DEAR AMY: My miscarriage was 10 years ago. I still grieve for my lost “Grace.” It took many years to come to terms with this loss, and there is still one thing I struggle with: We conceived our daughter “Clara” when I should have been seven months pregnant with Grace. Clara was born a preemie (a year to the day of Grace’s death). It was a long, exhausting journey with the happiest of results! Without Grace’s death, we would not have our beautiful, kind-hearted daughter, so when I grieve and feel sad for losing Grace, I feel guilty that I am somehow not being grateful enough for the daughter I do have. My husband reinforces the guilt by saying I need to get over Grace and appreciate the daughter we have. When I celebrate Clara, I feel guilty that I am diminishing the loss of Grace. I love both my children and would love to freely grieve and celebrate without the guilt. I would appreciate your insight.
DEAR LOST: It is unrealistic to think that you will stop grieving for the loss you feel so deeply. However, many people find that their grief recedes as time goes on. This is not forgetting a loved one, but it is time’s way of letting joy back into your life.
One reason some couples wait a year after a miscarriage to try to conceive again, is that it gives them time to mark the various milestones of a pregnancy and miscarriage. Your second pregnancy is entwined with your first. And the coincidence of the birth and death date means that these two events are forever linked.
I would especially worry about the impact on your child. If you feel guilty, imagine what your tenderhearted daughter might be feeling about this loss and her true place in the family. Describing her as a placeholder or replacement to the pregnancy you lost — or conveying that your other child’s death resulted in this child’s life — is not a good message for her to hear.
So yes, you should deal with this in a way where your feelings are more in balance, and where you understand that every person in your circle — you, your husband, your parents, your child — will feel differently.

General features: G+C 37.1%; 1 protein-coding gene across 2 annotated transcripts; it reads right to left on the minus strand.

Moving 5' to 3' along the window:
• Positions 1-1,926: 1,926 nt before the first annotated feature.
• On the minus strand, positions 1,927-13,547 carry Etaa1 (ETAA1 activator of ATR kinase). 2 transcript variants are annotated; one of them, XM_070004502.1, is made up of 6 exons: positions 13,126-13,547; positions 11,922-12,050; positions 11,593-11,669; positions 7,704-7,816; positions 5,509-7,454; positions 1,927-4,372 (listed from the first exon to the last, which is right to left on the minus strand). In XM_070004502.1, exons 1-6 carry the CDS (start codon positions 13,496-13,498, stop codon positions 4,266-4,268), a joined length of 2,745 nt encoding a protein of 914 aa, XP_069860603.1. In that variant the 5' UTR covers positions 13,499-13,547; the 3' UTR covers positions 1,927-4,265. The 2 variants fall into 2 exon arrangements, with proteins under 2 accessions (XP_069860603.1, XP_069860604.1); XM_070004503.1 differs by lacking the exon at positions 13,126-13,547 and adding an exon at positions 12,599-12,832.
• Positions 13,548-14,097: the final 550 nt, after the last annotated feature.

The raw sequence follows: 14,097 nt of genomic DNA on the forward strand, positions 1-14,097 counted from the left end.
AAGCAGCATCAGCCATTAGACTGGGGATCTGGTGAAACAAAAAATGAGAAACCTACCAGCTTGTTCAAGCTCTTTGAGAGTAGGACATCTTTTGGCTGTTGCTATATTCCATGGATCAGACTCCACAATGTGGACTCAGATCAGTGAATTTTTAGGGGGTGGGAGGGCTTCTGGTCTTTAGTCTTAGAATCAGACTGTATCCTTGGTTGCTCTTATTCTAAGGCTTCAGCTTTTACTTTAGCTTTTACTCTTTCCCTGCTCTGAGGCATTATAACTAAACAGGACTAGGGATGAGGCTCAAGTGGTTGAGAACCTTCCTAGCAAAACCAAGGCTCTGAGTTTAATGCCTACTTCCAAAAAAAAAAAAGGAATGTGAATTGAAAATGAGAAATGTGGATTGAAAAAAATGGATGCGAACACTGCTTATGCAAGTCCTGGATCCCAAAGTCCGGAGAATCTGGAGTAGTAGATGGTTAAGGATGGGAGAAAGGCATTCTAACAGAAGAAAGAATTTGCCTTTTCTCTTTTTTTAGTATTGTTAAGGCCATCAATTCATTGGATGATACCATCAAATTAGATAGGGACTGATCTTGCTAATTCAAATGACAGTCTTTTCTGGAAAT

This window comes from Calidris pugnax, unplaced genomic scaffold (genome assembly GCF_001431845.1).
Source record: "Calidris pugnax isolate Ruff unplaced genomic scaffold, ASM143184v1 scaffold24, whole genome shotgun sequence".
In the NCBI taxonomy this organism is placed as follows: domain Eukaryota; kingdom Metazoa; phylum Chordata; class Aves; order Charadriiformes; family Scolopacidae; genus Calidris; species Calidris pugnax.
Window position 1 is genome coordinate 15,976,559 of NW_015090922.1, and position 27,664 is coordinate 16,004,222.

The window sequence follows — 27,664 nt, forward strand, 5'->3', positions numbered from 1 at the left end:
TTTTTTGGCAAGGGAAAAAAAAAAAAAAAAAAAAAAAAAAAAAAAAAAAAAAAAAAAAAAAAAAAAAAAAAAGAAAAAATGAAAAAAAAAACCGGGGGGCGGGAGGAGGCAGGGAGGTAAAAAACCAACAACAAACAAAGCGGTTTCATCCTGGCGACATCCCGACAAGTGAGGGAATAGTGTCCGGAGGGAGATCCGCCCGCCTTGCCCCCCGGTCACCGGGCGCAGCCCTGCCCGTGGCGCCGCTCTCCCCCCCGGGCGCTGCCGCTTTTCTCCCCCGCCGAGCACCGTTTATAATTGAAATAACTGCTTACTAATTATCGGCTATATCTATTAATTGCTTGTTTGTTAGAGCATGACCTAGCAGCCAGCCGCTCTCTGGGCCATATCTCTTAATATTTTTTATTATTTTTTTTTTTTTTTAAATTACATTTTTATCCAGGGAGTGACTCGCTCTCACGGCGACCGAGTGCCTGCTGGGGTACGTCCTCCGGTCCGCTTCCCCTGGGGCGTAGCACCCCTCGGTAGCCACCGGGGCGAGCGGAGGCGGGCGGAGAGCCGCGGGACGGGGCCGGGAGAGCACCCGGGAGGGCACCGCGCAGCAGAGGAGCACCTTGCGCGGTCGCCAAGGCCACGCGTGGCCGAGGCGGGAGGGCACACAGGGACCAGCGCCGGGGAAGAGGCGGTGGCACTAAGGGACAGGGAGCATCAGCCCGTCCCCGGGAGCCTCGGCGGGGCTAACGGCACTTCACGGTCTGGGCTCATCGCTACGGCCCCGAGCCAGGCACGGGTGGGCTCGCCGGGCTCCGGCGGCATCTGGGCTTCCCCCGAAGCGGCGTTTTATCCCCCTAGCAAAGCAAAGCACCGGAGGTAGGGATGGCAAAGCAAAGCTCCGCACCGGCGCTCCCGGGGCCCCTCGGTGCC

Your husband should not tell you to “get over” this loss, but he is probably trying to urge you toward light and life. Your ongoing grief makes him feel guilty because he doesn’t feel the same way you do. Your outward expression — the planter of flowers on the table — reminds other people of the intensity of your feelings, but of course they don’t feel the same way, and so your sadness sits next to you during holidays.
I think it might really help you and your husband to visit a therapist to talk about this together. I have a feeling that if your husband could share this with you intimately, instead of telling you to get over it, it might help you to heal. A support group might also be helpful to you. A shared ritual for your family might help all of you to put this loss in perspective.
DEAR AMY: A very close friend died recently. He had no family, just a couple of distant cousins, as far as I know. My family “adopted” our deceased friend and will be sending a wreath to the funeral home. Will it be appropriate to send a sealed card addressed to the decedent with the wreath?
DEAR MOURNING: You are writing and addressing this card to your deceased friend. I think that’s fine, as long as you are comfortable with the idea that someone else (a relative or someone at the funeral home) will likely open and read it.
I hope you will keep a copy of this note for yourselves as a remembrance of your friend and your feelings about him.
DEAR AMY: I’m responding to “Ashamed,” who was wondering if she should reach out to a friend who was sexually assaulted in college, many years ago. I was that friend in college. I wish my friends who knew about it then would reach out now and let me know they remember how much pain I was in. Now that campus sexual assault is in the news so often, it brings back those terrible memories. I could use the support.
DEAR GRATEFUL: I’m so sorry. I hope your story inspires others to reach out.